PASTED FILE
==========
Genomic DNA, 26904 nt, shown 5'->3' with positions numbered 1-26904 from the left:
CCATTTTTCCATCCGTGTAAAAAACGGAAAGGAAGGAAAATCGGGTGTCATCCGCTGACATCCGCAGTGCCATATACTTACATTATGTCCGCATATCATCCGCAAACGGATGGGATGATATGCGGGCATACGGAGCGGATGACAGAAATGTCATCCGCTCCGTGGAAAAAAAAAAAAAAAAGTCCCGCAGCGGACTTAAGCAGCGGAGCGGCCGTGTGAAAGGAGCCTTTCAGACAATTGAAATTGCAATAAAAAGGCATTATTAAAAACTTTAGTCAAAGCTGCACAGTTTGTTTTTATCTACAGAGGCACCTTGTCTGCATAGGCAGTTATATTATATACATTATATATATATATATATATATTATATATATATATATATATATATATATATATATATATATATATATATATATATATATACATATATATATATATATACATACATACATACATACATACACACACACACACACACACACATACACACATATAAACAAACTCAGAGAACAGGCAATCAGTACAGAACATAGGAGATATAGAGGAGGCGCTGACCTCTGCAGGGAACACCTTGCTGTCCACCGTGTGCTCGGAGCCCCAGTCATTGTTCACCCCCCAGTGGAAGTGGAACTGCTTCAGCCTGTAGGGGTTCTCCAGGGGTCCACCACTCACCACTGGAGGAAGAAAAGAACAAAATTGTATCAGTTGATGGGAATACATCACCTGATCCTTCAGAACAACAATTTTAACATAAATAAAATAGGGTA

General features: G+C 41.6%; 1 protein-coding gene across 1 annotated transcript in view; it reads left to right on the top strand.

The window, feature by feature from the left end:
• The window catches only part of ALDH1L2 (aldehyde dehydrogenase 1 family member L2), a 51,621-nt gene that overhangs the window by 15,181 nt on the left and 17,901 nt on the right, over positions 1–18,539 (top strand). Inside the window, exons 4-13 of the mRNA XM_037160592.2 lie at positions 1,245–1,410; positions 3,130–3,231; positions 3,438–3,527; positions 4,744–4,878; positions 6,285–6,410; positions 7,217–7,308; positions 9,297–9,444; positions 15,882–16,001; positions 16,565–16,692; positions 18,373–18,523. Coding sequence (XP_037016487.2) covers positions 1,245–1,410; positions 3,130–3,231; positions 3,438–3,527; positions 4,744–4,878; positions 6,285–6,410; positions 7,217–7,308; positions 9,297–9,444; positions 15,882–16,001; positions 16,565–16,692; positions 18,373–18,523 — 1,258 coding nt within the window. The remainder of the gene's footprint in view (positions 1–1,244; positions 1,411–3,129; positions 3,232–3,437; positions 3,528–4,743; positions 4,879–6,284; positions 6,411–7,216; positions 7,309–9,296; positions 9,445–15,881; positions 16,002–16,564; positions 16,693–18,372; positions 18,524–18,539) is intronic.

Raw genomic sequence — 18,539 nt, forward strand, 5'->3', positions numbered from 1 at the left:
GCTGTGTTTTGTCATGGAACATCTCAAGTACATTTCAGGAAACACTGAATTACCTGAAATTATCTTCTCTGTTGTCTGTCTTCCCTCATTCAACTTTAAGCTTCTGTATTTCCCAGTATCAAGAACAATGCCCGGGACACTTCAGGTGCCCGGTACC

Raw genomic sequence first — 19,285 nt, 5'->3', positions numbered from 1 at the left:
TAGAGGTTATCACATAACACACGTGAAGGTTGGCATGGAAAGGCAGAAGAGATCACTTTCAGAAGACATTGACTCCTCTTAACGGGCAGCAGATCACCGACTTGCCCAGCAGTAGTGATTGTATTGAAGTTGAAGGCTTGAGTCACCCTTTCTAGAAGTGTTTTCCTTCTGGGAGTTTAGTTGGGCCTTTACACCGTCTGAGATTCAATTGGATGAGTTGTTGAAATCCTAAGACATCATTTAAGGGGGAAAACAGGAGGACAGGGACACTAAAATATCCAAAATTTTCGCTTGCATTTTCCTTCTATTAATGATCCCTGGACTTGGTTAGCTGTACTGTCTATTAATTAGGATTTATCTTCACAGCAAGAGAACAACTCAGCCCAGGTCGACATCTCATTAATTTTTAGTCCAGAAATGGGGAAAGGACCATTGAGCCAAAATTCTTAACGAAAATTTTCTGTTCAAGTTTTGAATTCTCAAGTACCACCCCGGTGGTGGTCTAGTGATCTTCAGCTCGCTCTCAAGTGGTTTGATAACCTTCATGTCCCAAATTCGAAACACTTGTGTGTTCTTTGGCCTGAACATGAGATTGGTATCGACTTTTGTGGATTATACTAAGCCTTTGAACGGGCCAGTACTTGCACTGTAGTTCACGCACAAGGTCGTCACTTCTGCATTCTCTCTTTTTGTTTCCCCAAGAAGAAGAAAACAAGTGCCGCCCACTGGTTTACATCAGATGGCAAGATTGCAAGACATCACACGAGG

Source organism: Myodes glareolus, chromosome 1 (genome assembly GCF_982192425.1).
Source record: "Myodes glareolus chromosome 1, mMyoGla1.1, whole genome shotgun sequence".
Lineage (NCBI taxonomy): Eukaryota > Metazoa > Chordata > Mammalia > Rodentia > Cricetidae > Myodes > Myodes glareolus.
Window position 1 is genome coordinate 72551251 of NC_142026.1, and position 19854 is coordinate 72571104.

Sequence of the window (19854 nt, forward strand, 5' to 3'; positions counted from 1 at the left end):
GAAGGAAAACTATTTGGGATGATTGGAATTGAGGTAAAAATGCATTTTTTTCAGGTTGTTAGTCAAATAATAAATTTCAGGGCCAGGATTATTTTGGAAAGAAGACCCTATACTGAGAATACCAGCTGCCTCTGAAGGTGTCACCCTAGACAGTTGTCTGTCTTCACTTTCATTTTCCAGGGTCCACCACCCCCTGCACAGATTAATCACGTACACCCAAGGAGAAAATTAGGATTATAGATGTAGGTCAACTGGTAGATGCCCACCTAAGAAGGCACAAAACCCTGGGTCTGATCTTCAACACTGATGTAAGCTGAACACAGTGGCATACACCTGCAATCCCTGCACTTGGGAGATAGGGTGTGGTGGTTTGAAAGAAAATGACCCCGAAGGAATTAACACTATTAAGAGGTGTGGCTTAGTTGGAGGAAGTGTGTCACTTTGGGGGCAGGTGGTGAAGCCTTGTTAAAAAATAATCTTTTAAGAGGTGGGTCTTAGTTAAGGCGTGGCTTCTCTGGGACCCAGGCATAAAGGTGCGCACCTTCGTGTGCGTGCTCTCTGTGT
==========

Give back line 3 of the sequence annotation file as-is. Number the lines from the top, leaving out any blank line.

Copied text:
General features: G+C 41.6%; 1 protein-coding gene across 1 annotated transcript in view; it reads left to right on the top strand.